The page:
Researchers have started…identifying the “protective factors” and “social assets” that reduce a young person’s chances of getting caught up in crime. We are learning that youth with positive and supportive relationships are less likely to engage in crime, violence, and substance abuse.

We are also finding that being rewarded for learning and for trying out new skills helps to keep young people attached to conventional social institutions, such as family, school, and work. And, we are discovering that, just like anyone else, young people value their communities when their communities value them. In other words, youth are less likely to get involved in crime when they participate in community affairs, and when they have a voice in public dialogue. All of these lessons are now known as “positive youth development” or the “youth development approach” [5]

The adage “an ounce of prevention is worth a pound of cure” may be so old-fashioned it’s modern. In the field of youth services, a positive youth development approach, as described above, signals a renewed emphasis on prevention by ensuring that youth have the supports and relationships they need before problem behaviors emerge. Refugee and immigrant youth—facing the challenges of acculturation on top of the trials and transformations of adolescence—may be well-served by a positive youth development approach which can draw on the protective factors and social assets of both their native and new cultures in order to keep them on the path to success in the U.S.

Positive Youth Development Described
Positive youth development (PYD) has emerged as one of the most effective strategies for preventing youth problem behaviors. As noted in BRYCS’ Positive Youth Development Toolkit, the field of PYD has developed over the last several decades as a contrasting approach to earlier youth programming which focused on problems or deficits. Where some youth programming may have focused on behaviors for youth to avoid (such as gang involvement), PYD programming typically emphasizes strengths or assets to be encouraged and developed in young people. This approach does not ignore such problems; rather it approaches prevention and treatment of these problems through building on youth strengths.

Many of the programs that use a positive youth development framework operate during after school or out-of-school time hours. Extracurricular activities, including after school programming, can be a significant influence in a child’s positive development, providing regular participation schedules, direction by an adult leader, emphasis on skill development, and involvement that requires sustained attention, opportunities for meaningful participation and clear feedback. [7] Effective after school programming is neither an extension of the school day nor child care. Rather, at its best it provides positive youth development through a low staff-to-student ratio and individual instruction, combined with a focus on prevention of risky behaviors.

After school programming first entered public discussion with the term “latchkey kids,” as an increasing number of children came home to empty houses after school while parents worked. According to the U.S. Department of Education, 69 percent of all married-couple families with school-age children have both parents working outside the home, with this number even higher for single-parent families. [12] This common situation is especially significant in light of research showing that much of the risky behavior in which youth engage—such as sexual activity, drug and alcohol use, and juvenile crime—occurs during the after school hours of 3-6 p.m. [7]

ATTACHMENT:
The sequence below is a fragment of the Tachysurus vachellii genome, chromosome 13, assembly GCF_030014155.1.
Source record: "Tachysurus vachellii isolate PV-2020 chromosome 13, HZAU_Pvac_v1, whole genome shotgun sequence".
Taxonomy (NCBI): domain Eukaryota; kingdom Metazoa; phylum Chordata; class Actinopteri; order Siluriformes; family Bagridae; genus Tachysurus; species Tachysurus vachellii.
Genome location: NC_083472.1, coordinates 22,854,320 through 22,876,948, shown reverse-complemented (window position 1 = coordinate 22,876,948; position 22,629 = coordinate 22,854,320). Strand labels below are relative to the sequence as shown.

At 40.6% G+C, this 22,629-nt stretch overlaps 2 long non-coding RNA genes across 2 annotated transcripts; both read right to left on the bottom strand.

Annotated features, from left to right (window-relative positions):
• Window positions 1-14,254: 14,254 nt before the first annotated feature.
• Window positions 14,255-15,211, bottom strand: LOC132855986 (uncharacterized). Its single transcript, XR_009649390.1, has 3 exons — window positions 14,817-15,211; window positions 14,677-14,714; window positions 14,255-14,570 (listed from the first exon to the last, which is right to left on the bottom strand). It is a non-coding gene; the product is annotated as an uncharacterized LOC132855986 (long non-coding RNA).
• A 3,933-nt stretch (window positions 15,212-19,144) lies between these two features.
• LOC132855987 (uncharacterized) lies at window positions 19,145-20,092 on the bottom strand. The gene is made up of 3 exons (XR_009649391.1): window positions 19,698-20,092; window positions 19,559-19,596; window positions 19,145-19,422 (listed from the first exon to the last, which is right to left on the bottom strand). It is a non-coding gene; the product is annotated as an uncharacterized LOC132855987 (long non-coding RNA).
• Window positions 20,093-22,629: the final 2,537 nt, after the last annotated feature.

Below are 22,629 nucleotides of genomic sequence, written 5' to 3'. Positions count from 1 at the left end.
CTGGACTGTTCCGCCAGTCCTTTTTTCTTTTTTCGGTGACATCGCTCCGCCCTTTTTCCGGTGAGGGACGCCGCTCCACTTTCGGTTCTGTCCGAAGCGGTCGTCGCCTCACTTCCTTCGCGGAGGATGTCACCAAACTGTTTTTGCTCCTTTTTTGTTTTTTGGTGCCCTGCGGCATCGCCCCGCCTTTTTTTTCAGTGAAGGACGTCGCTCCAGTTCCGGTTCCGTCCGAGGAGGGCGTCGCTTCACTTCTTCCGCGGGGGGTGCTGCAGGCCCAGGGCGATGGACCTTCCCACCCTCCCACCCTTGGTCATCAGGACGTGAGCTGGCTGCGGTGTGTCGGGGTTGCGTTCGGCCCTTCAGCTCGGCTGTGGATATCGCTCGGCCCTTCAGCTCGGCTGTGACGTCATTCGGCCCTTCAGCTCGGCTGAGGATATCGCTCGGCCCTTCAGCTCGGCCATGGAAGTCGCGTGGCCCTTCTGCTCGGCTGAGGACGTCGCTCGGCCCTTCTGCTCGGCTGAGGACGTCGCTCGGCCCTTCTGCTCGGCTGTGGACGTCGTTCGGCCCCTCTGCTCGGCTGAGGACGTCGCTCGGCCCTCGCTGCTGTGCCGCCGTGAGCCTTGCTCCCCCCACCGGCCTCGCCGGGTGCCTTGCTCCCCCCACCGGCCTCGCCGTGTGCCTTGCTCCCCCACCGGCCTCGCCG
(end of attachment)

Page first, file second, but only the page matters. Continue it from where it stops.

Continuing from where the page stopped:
Positive Youth Activities as Prevention
Numerous programs provide art and sports activities for youth. These activities cross cultures and are often used in programs with a positive youth development focus. Yet, many program managers find it difficult to quantify the effectiveness of such programs, or to determine what part of their programming has the most positive impact on youth. Following is a summary of some of the available research on art and sports activities.

The Youth ARTS Development Project—a collaboration between the U.S. Department of Justice’s Office of Juvenile Justice and Delinquency Prevention (OJJDP), national arts organizations, and local arts programs for at-risk youth in three cities across the United States—conducted a controlled program evaluation revealing that at-risk youth given opportunities in the arts showed:

  • Decreased frequency of delinquent behavior and court referrals
  • Improved attitudes toward school
  • Increased ability to communicate effectively
  • Improved ability to work on tasks from start to finish.

In addition, an interdisciplinary research team from Americans for the Arts conducted a decade long study of community youth organizations providing arts programming in low-income neighborhoods. [3] They found that, compared to youth nationally, young people in community arts-based programs were:

  • Four times as likely to have won school-wide academic achievement
  • Three times more likely to have won an award for school attendance
  • More likely to project that they will continue their education after high school
  • Eight times more likely to receive a community service award.

There can be additional benefits for refugee and immigrant youth engaged in the arts, such as using art to bridge cultural, racial, and ethnic barriers [13] and providing an opportunity to practice English. Furthermore, it has been noted that the arts can strengthen the “inner resources” of youth, such as self-esteem, confidence, and a sense of identity, which are particularly applicable to foreign-born youth who may be coping with traumatic backgrounds, acculturation, and integration into a new society. [2]

Limited research exists on the impact of arts-based programs on American-born at-risk youth Studio2000 program in Louisville, Kentucky, where youth work with established local artists, gain practical skills, and earn income while creating art. In addition, several promising practices are documented in The Art of Community: Creativity at the Crossroads of Immigrant Cultures and Social Services. Formal program evaluation can help to fill this research gap by documenting outcomes, indicating areas of success or needed improvement, and facilitating program replication. For more information on how to evaluate an arts program, see the Youth ARTS Toolkit, which includes a chapter on evaluation. [4] and even less on foreign-born youth. However, there are numerous “Promising Practices” with refugee youth, such as the